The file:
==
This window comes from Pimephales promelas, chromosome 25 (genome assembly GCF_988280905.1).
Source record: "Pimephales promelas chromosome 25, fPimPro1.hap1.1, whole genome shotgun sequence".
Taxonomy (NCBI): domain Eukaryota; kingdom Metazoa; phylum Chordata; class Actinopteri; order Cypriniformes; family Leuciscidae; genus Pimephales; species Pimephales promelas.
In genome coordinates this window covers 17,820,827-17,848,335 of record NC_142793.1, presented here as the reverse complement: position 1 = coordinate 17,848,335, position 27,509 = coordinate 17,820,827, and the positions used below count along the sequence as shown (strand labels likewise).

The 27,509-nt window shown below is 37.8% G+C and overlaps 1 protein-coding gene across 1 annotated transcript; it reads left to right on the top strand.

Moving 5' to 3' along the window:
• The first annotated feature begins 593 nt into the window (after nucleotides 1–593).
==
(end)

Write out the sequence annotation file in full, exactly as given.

This window comes from Pimephales promelas, chromosome 25 (genome assembly GCF_988280905.1).
Source record: "Pimephales promelas chromosome 25, fPimPro1.hap1.1, whole genome shotgun sequence".
Taxonomy (NCBI): domain Eukaryota; kingdom Metazoa; phylum Chordata; class Actinopteri; order Cypriniformes; family Leuciscidae; genus Pimephales; species Pimephales promelas.
In genome coordinates this window covers 17,820,827-17,848,335 of record NC_142793.1, presented here as the reverse complement: position 1 = coordinate 17,848,335, position 27,509 = coordinate 17,820,827, and the positions used below count along the sequence as shown (strand labels likewise).

The 27,509-nt window shown below is 37.8% G+C and overlaps 1 protein-coding gene across 1 annotated transcript; it reads left to right on the top strand.

Moving 5' to 3' along the window:
• The first annotated feature begins 593 nt into the window (after nucleotides 1–593).